By L. Abbas. Merrimack College.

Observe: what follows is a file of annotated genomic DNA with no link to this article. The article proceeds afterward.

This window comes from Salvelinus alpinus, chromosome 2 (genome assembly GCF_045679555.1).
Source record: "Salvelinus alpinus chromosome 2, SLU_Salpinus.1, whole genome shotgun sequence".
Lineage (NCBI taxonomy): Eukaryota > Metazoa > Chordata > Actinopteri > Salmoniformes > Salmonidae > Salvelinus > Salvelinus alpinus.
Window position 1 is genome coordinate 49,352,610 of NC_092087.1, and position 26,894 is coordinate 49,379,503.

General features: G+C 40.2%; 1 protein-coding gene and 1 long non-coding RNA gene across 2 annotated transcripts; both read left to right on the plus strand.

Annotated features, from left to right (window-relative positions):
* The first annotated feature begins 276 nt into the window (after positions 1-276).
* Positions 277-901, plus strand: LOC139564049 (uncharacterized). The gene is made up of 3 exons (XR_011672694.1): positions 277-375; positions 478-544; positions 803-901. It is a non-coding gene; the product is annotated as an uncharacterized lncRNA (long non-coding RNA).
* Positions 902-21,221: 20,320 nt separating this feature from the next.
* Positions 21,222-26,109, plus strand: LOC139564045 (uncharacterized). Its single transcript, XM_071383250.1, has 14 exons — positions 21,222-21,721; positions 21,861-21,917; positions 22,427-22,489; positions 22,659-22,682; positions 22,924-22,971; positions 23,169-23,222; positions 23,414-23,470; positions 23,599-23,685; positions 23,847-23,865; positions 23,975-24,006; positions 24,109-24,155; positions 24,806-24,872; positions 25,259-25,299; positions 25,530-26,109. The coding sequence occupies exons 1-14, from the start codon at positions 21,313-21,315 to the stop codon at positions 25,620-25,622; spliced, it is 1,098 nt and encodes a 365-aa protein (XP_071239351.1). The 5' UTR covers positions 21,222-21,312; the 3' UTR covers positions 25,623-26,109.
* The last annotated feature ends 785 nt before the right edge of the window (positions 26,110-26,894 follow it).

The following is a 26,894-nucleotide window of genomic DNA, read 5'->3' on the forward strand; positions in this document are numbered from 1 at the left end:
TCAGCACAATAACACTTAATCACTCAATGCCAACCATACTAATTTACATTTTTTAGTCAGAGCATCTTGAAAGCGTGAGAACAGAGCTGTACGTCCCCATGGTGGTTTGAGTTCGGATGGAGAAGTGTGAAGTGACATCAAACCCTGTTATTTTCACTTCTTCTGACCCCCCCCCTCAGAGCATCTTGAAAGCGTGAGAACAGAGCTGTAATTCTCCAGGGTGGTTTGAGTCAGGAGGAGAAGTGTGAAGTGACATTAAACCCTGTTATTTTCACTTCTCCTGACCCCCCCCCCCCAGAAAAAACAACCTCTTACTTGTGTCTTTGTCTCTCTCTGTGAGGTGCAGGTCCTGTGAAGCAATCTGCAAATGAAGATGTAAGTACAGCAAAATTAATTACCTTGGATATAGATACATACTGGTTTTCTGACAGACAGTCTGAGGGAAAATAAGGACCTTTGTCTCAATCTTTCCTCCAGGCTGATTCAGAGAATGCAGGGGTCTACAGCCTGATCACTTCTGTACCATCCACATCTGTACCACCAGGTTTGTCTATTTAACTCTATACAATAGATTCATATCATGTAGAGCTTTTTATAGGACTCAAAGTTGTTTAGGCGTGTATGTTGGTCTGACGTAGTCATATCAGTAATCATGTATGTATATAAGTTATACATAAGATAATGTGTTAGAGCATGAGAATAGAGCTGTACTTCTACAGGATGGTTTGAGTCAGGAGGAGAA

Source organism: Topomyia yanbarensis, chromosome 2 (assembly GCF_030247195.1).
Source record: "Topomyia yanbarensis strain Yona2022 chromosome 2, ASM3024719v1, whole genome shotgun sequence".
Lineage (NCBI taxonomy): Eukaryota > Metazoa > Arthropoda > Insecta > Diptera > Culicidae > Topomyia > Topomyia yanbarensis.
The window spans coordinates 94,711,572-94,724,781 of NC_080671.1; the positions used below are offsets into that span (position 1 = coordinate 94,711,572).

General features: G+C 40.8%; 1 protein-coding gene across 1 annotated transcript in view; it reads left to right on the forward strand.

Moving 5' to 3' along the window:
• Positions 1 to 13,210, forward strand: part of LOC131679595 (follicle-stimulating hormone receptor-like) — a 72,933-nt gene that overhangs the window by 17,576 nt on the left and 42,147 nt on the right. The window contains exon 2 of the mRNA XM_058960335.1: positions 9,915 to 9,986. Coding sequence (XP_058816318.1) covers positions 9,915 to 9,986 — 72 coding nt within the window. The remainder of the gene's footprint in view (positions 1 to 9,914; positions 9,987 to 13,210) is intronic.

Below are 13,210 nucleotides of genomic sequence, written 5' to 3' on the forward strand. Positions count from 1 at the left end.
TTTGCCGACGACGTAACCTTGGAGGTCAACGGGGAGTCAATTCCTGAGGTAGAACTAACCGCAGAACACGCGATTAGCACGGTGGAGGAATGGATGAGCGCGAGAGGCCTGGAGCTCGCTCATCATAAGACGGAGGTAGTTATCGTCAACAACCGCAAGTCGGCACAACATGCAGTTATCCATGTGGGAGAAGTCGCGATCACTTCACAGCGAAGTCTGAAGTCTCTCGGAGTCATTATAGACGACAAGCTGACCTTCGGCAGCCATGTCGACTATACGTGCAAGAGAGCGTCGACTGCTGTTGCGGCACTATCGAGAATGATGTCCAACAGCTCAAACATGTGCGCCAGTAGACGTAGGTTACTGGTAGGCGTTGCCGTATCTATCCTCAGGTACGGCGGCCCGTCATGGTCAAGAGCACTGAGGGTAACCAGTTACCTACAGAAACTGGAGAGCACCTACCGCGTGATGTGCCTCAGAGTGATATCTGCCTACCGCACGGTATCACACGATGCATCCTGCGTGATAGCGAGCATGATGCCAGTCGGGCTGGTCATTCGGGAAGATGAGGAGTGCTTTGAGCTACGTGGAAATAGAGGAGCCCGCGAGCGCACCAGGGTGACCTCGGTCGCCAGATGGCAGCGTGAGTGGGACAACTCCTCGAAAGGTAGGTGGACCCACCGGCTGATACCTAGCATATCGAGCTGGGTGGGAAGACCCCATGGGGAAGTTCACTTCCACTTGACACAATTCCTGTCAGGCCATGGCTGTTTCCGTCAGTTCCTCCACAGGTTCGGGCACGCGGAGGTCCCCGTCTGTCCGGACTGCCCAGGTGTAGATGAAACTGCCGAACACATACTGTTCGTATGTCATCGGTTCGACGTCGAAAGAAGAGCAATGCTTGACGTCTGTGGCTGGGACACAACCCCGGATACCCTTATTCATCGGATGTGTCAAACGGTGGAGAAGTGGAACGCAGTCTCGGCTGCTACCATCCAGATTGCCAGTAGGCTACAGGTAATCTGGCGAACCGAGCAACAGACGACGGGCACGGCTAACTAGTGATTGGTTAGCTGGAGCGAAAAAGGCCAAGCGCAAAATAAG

Most likely this is the reason why people engaged in high impact injury-prone sports are at a signicantly greater risk of osteo- arthritis 500mcg advair diskus. Further 250 mcg advair diskus, there appears to be little risk associated with recreational running 20 to 40 km a week (13 to 25 miles) advair diskus 250mcg. It is not surprising that an injured joint is more likely to be subsequently subject to wear and tear advair diskus 100mcg. A joint injury usually com- promises to some extent the lubricating ability of the joint leading to increased frictional wear and osteoarthritis advair diskus 250 mcg. This simple picture would lead one to expect that the progress of osteoarthritis would be more rapidly in the joints of peo- ple who are regular runners than in a control group of non-runners 250mcg advair diskus. Osteoarthritis seems to progress at about the same rate in both groups 100mcg advair diskus, indicating that the joints possess some ability to self- repair advair diskus 500mcg. If the bones of one arm absorb all the kinetic energy (neglecting the energy of the fall) 500 mcg advair diskus, what is the minimum speed of the runner that will cause a fracture of the arm bone? Assume that the object is hard 100 mcg advair diskus, that the area of contact with the skull is 1cm2, and that the duration of impact is 103 sec. Calculate the duration of the collision between the passenger and the inated bag of the collision protection device discussed in this chapter. In a rear-end collision the automobile that is hit is accelerated to a veloc- ity v in 102/sec. What is the minimum velocity at which there is danger of neck fracture from whiplash? Use the data provided in the text, and assume that the area of the cervical vertebra is 1 cm2 and the mass of the head is 5 kg. Calculate the average decelerating impact force if a person falling with a terminal velocity of 62. Assume that the persons mass is 70 kg and that she lands at on her back so that the area of impact is 0. Assuming that the moving part of his hand weighs 5 kg, calculate the rebound velocity and kinetic energy of the bag. In particular, we will consider the hovering ight of insects, using in our calculations many of the concepts introduced in the previous chapters. The parameters required for the computations were in most cases obtained from the literature, but some had to be estimated because they were not readily available. A complete discussion of ight would take into account aerodynamics as well as the changing shape of the wings at the various stages of ight. Dierences in wing movements between large and small insects have only recently been demonstrated. The following discussion is highly simplied but nevertheless illustrates some of the basic physics of ight. The wings are required to provide sideways stabi- lization as well as the lifting force necessary to overcome the force of gravity. As the wings push down on the surrounding air, the resulting reaction force of the air on the wings forces the insect up. The wings of most insects are designed so that during the upward stroke the force on the wings is small. During the upward movement of the wings, the gravitational force causes the insect to drop. The downward wing movement then produces an upward force that restores the insect to its original position. The vertical position of the insect thus oscillates up and down at the frequency of the wingbeat. The distance the insect falls between wingbeats depends on how rapidly its wings are beating. If the insect aps its wings at a slow rate, the time interval during which the lifting force is zero is longer, and therefore the insect falls farther than if its wings were beating rapidly. We can easily compute the wingbeat frequency necessary for the insect to maintain a given stability in its amplitude. To simplify the calculations, let us assume that the lifting force is at a nite constant value while the wings are moving down and that it is zero while the wings are moving up. During the time interval t of the upward wingbeat, the insect drops a distance h under the action of gravity. Typically, it may be required that the vertical position of the insect change by no more Section 6. This is a typical insect wingbeat frequency, although some insects such as butteries y at much lower frequency, about 10 wingbeats per second (they cannot hover), and other small insects produce as many as 1000 wingbeats per second. To restore the vertical position of the insect during the downward wing stroke, the average upward force, Fav on the body of the insect must be equal to twice the weight of the insect (see Exercise 6-1). Note that since the upward force on the insect body is applied only for half the time, the average upward force on the insect is simply its weight. The wing movement is controlled by many muscles, which are here repre- sented by muscles A and B. The upward movement of the wings is produced by the contraction of muscle A, which depresses the upper part of the thorax and causes the attached wings to move up. Note that the force produced by muscle A is applied to the wing by means of a Class 1 lever. The downward wing movement is produced by the contraction of muscle B while muscle A is relaxed. Measurements show that dur- ing a wing swing of about 70, muscles A and B contract only about 2%. Assuming that the length of muscle B is 3 mm, the change in length during the muscle contraction is 0. It can be shown that under these conditions, muscle B must be attached to the wing 0. If the wingbeat frequency is 110 wingbeats per second, the period for one up-and-down motion of the wings is 9 103 sec. The downward wing movement produced by muscle B takes half this length of time, or 4. Such a rate of muscle contraction is commonly observed in many types of muscle tissue. Because the pressure applied by the wings is uniformly distributed over the total wing area, we can assume that the force generated by each wing acts through a single point at the midsection of the wings. During the downward stroke, the center of the wings traverses a vertical distance d (see Fig. The total work done by the insect during each downward stroke is the product of force and distance; that is, Work Fav d 2Wd (6. Our insect makes 110 down- ward strokes per second; therefore, its power output P is 4 3 P 112 erg 110/sec 1. To obtain the moment of inertia for the wing, we will assume that the wing can be approximated by a thin rod pivoted at one end. The maximum angular velocity max can be calculated from the maximum linear velocity vmax at the center of the wing vmax max (6. When the wings are decelerated toward the end of the stroke, this energy must be dissipated. During the downstroke, the kinetic energy is dissipated by the muscles themselves and is converted into heat. The wing joints of these insects contain a pad of elastic, rubberlike protein called resilin (Fig. The kinetic energy of the wing is converted into potential energy in the stretched resilin, which stores the energy much like a spring. Using a few simplifying assumptions, we can calculate the amount of energy stored in the stretched resilin. Although the resilin is bent into a com- plex shape, we will assume in our calculation that it is a straight rod of area A and length. Furthermore, we will assume that throughout the stretch the resilin obeys Hookes law. This is not strictly true as the resilin is stretched by a considerable amount and therefore both the area and Youngs modulus change in the process of stretching. Typically, in an insect the size of a bee the volume of the resilin may be equivalent to a cylinder 2 102 cm long and 4 104 cm2 in area. We will assume that the length of the resilin rod is increased by 50% when stretched. Experiments show that as much as 80% of the kinetic energy of the wing may be stored in the resilin. The hind legs of the ea, for exam- ple, also contain resilin, which stores energy for jumping (see Exercise 6-3). Compute the force on the body of the insect that must be generated during the downward wing stroke to keep the insect hovering. Referring to the discussion in the text, compute the point of attachment to the wing of muscle B in Fig. Assume that the shape of the resilin in each leg of the ea is equivalent to a cylinder 2 102 cm long and 104 cm2 in area. If the change in the length of the resilin is 102 cm, calculate the energy stored in the resilin. How large would these pads have to be in order for them to store 1 enough energy for a m jump? In the next three chapters, we will discuss the behavior of liquids and gases, both of which play an important role in the life sci- ences. The dierences in the physical properties of solids, liquids, and gases are explained in terms of the forces that bind the molecules. In a solid, the molecules are rigidly bound; a solid therefore has a denite shape and vol- ume. The molecules constituting a liquid are not bound together with su- cient force to maintain a denite shape, but the binding is suciently strong to maintain a denite volume. Therefore a gas has neither a denite shape nor a denite volumeit completely lls the vessel in which it is contained. Fluids and solids are governed by the same laws of mechan- ics, but, because of their ability to ow, uids exhibit some phenomena not found in solid matter. In this chapter we will illustrate the properties of uid pressure, buoyant force in liquids, and surface tension with examples from biology and zoology. When a force is applied to one section of a solid, this force is transmitted to the other parts of the solid with its direction unchanged. Because of a uids ability to ow, it transmits a force uniformly in all directions. A uid in a container exerts a force on all parts of the container in contact with the uid. The pressure in a uid increases with depth because of the weight of the uid above. In a uid of constant density, the dierence in pressure, P2 P1, between two points separated by a vertical distance h is P2 P1 gh (7. The relationship between the torr and several of the other units used to measure pressure follows: 1 torr 1mmHg 13. Because the pressure throughout the uid is the same, the force F2 acting on the area A2 in Fig. There are, however, soft-bodied animals (such as the sea anemone and the earthworm) that lack a rm skeleton. For the purpose of understanding the movements of an animal such as a worm, we can think of the animal as consisting of a closed elastic cylinder lled with a liquid; the cylinder is its hydrostatic skeleton. The worm pro- duces its movements with the longitudinal and circular muscles running along the walls of the cylinder (see Fig. Because the volume of the liquid in the cylinder is constant, contraction of the circular muscles makes the worm thinner and longer. Contraction of the longitudinal muscles causes the animal to become shorter and fatter. If the longitudinal muscles contract only on one side, the animal bends toward the contracting side. By anchoring alternate ends of its body to a surface and by producing sequential longitudinal and cir- cular contractions, the animal moves itself forward or backward. Assume that the circular muscles running around its circumference are uniformly distributed along the length of the worm and that the eective area of the muscle per unit length of the worm Section 7. The force Ff in the forward direction generated by this pressure, which stretches the worm, is 2 4 Ff P r 1. We will now use Archimedes principle to calculate the power required to remain aoat in water and to study the buoyancy of sh. If its density is greater than that of water, the animal must perform work in order not to sink. We will calculate the power P required for an animal of volume V and density to oat with a fraction f of its volume submerged. This motion accelerates the water downward and results in the upward reaction force that supports the animal. If the area of the moving limbs is A and the nal velocity of the accelerated water is v, the mass of water accelerated per unit time in the treading motion is given by (see Exercise 7-1) m Avw (7. The force producing this change in the momentum is applied to the water by the moving limbs. The kinetic energy given to the water each second is half the product of the mass accelerated each second and the squared nal velocity of the water. Note that, in our calculation, we have neglected the kinetic energy of the moving limbs.